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Star-Spangled Banner, The

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noun
(italics) the national anthem of the United States of America, based on a poem written by Francis Scott Key on September 14, 1814, and set by him to the melody of the English song To Anacreon in Heaven: officially adopted by the U.S. Congress in 1931.
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How to use Star-Spangled Banner, The in a sentence

Cultural definitions for Star-Spangled Banner, The

“The Star-Spangled Banner”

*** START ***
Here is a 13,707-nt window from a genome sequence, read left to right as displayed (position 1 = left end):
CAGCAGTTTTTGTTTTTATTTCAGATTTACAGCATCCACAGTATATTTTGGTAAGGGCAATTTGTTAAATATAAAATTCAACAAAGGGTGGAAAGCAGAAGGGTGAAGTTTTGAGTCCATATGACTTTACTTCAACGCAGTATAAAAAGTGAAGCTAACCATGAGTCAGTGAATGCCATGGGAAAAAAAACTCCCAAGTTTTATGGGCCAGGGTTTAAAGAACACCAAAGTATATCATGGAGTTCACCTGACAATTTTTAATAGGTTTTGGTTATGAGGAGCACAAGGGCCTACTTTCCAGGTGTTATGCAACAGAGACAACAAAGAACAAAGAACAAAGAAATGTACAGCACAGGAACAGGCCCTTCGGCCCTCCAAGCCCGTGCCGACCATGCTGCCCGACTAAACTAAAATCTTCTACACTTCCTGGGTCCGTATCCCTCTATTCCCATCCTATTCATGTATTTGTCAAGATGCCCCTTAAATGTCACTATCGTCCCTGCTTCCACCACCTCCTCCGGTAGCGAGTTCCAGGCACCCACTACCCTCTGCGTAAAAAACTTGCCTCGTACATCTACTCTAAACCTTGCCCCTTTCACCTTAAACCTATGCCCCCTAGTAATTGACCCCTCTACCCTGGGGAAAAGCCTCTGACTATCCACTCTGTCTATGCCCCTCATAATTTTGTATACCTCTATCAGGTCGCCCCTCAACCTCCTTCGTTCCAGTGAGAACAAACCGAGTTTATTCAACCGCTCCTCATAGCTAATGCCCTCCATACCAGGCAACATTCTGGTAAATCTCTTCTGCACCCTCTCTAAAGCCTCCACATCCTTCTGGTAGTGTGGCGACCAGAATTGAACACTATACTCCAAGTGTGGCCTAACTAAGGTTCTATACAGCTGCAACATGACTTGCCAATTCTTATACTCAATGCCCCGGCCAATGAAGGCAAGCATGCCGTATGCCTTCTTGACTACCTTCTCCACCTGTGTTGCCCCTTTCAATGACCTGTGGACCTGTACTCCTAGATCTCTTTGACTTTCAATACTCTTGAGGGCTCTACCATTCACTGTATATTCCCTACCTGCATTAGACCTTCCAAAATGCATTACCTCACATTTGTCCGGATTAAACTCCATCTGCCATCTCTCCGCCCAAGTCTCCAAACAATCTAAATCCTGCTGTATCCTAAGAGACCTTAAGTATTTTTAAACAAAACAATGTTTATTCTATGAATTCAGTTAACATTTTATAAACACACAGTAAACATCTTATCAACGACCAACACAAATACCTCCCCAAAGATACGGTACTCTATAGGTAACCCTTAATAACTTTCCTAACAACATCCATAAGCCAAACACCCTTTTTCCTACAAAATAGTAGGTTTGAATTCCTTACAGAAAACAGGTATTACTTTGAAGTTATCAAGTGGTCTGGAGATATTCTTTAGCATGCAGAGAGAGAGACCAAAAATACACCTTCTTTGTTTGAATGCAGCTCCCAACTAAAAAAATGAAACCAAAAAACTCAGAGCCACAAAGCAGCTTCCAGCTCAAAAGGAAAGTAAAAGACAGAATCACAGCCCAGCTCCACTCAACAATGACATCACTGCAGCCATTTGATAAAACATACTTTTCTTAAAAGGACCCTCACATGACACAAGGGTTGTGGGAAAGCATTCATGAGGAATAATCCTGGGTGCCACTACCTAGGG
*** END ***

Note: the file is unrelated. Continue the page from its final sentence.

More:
The National Anthem of the United States. Francis Scott Key wrote the words during the War of 1812, when he saw the flag of the United States still flying over Fort McHenry, Maryland, after a night of attack by British troops. The tune is from a British popular song of the day. The first stanza is:

Oh, say, can you see by the dawn's early light,
What so proudly we hailed at the twilight's last gleaming?
Whose broad stripes and bright stars, thro' the perilous fight,
O'er the ramparts we watched were so gallantly streaming?
And the rockets' red glare, the bombs bursting in air,
Gave proof thro' the night that our flag was still there.
Oh, say does that star-spangled banner yet wave
O'er the land of the free and the home of the brave?
The New Dictionary of Cultural Literacy, Third Edition Copyright © 2005 by Houghton Mifflin Harcourt Publishing Company. Published by Houghton Mifflin Harcourt Publishing Company. All rights reserved.
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